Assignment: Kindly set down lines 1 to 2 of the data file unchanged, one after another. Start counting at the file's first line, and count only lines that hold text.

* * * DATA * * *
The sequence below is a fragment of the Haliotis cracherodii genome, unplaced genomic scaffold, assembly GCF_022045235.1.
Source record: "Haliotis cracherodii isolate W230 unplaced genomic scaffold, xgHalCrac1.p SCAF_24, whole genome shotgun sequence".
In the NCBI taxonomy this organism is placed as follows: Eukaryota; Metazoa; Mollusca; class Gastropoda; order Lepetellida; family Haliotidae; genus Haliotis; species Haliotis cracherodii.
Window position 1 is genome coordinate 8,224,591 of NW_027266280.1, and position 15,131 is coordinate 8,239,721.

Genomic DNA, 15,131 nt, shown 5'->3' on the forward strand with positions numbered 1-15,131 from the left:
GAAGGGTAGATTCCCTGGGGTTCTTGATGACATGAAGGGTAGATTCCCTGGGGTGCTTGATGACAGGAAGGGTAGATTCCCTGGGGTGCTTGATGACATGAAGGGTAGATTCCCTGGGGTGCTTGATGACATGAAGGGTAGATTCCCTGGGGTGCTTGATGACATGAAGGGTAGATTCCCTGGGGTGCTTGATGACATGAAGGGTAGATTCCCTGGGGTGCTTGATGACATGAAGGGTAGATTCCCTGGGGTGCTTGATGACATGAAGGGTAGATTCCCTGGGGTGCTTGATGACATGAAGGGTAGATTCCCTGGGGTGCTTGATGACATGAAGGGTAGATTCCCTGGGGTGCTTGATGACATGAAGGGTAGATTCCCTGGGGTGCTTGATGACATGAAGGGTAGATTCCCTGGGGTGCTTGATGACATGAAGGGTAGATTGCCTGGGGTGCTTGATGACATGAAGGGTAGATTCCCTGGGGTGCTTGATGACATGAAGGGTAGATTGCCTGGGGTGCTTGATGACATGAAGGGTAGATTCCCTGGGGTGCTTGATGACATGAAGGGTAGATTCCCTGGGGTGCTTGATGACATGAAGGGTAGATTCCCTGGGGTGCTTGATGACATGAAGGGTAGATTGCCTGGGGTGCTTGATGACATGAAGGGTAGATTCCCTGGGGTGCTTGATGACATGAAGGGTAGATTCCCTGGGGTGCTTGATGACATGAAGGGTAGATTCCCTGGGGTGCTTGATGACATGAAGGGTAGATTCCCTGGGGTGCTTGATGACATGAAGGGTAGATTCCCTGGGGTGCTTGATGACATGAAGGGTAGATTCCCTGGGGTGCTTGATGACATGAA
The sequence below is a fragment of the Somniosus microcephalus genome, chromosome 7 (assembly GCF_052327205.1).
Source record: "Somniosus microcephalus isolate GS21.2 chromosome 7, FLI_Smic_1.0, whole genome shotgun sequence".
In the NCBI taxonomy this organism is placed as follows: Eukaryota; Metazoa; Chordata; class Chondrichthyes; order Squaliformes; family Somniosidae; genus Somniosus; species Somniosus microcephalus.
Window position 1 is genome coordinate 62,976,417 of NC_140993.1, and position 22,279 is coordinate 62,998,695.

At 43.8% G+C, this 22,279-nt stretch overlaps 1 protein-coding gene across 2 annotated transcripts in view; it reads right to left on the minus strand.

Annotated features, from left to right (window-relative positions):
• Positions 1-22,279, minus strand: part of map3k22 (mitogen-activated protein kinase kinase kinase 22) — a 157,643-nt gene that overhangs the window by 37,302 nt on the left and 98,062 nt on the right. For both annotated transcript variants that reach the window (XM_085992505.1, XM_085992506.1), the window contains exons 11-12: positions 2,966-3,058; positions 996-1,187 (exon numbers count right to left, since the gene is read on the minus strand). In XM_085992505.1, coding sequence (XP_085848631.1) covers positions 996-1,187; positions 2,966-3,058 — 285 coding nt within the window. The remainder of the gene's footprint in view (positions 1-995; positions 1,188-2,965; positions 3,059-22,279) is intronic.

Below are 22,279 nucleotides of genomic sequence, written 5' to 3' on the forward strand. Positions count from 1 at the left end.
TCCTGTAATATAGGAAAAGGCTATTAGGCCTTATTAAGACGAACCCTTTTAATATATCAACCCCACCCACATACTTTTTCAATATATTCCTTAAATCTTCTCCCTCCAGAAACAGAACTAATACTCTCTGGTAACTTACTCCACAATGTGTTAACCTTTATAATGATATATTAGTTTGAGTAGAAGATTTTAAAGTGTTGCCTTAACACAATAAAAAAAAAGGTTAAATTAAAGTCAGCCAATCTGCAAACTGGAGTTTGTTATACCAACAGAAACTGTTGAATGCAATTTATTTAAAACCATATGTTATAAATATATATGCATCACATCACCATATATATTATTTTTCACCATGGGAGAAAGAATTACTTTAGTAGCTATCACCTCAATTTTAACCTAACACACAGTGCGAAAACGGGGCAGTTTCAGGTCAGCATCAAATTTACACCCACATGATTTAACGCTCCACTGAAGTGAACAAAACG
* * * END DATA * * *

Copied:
The sequence below is a fragment of the Haliotis cracherodii genome, unplaced genomic scaffold, assembly GCF_022045235.1.
Source record: "Haliotis cracherodii isolate W230 unplaced genomic scaffold, xgHalCrac1.p SCAF_24, whole genome shotgun sequence".